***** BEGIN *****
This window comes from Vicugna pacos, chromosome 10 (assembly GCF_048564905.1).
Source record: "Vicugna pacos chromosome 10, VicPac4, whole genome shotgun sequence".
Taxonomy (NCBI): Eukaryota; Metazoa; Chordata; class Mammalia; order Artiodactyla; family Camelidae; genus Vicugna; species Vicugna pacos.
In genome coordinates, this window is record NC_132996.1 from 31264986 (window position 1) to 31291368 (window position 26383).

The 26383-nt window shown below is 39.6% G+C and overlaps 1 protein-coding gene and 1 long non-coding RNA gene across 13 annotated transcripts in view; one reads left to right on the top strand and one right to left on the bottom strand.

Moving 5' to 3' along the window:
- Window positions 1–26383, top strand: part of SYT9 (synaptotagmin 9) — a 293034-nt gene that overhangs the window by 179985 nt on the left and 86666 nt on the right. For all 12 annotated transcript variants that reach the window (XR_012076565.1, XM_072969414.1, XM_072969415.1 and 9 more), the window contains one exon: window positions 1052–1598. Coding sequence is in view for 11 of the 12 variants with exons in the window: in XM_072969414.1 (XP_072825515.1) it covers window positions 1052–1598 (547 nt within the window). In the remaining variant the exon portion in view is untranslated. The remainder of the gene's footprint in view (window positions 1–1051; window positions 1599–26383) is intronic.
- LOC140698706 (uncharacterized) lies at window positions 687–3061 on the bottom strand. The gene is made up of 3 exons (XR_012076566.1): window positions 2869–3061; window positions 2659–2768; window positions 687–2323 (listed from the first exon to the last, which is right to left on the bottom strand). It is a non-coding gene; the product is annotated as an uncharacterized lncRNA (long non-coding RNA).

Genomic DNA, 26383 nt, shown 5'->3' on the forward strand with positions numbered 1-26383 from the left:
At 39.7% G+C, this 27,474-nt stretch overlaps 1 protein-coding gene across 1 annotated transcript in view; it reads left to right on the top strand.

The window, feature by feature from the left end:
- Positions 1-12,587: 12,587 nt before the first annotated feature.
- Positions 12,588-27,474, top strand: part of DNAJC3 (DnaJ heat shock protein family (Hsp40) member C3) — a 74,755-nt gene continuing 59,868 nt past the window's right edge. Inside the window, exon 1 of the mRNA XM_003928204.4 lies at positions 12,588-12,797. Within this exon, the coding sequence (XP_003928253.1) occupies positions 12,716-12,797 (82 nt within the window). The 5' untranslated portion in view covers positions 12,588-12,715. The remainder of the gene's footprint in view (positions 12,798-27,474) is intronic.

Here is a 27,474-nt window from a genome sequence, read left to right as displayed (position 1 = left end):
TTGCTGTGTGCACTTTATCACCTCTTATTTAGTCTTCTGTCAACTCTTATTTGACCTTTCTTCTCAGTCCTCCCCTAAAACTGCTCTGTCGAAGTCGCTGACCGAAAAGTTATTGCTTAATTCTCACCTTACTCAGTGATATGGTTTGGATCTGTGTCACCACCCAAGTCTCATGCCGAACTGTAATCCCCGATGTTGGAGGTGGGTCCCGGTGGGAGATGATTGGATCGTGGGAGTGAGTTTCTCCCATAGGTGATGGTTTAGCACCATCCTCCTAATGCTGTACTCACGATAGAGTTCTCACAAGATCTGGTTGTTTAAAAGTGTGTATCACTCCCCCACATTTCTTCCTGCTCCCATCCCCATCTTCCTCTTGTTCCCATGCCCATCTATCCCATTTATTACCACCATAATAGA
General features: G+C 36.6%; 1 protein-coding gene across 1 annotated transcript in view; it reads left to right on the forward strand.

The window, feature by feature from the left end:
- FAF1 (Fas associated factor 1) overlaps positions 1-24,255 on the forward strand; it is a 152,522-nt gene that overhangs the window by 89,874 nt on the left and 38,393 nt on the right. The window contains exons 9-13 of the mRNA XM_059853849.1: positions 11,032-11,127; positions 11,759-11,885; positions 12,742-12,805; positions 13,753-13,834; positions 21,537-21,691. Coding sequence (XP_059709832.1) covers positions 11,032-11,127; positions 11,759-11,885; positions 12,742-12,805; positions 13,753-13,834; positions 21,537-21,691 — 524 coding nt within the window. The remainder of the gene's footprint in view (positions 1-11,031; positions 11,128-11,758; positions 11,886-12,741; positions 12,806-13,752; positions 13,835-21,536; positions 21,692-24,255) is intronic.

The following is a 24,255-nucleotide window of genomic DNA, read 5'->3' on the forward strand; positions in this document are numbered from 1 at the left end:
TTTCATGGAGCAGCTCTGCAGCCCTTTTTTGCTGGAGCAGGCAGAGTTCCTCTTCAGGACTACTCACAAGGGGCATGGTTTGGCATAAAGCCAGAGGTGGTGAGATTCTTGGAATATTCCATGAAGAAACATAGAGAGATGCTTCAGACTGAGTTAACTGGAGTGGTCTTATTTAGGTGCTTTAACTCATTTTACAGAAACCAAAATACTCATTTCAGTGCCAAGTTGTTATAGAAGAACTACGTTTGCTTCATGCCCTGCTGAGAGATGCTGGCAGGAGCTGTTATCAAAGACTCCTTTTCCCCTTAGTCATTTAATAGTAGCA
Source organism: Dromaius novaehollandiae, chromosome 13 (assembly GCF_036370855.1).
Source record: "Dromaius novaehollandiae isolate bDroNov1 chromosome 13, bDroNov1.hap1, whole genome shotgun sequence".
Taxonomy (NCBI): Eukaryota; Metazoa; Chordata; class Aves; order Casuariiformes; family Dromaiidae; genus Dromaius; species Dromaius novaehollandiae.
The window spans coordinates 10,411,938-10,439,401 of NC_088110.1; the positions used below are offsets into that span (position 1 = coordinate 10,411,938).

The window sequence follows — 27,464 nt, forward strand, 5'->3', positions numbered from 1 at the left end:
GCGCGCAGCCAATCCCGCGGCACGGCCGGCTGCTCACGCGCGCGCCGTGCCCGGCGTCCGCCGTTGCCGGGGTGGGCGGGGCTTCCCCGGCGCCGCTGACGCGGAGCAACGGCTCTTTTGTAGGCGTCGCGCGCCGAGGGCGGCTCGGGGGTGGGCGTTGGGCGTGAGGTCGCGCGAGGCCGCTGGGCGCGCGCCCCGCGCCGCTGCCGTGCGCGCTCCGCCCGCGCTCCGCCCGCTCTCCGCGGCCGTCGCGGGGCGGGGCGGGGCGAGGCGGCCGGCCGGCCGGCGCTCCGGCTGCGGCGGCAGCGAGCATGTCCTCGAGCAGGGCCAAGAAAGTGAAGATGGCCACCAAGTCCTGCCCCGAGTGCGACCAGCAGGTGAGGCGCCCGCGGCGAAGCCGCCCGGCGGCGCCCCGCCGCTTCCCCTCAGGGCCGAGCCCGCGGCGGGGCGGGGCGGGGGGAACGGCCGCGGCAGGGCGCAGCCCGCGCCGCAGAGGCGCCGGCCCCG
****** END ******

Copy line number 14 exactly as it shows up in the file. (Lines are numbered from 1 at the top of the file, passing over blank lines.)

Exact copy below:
Here is a 27,474-nt window from a genome sequence, read left to right as displayed (position 1 = left end):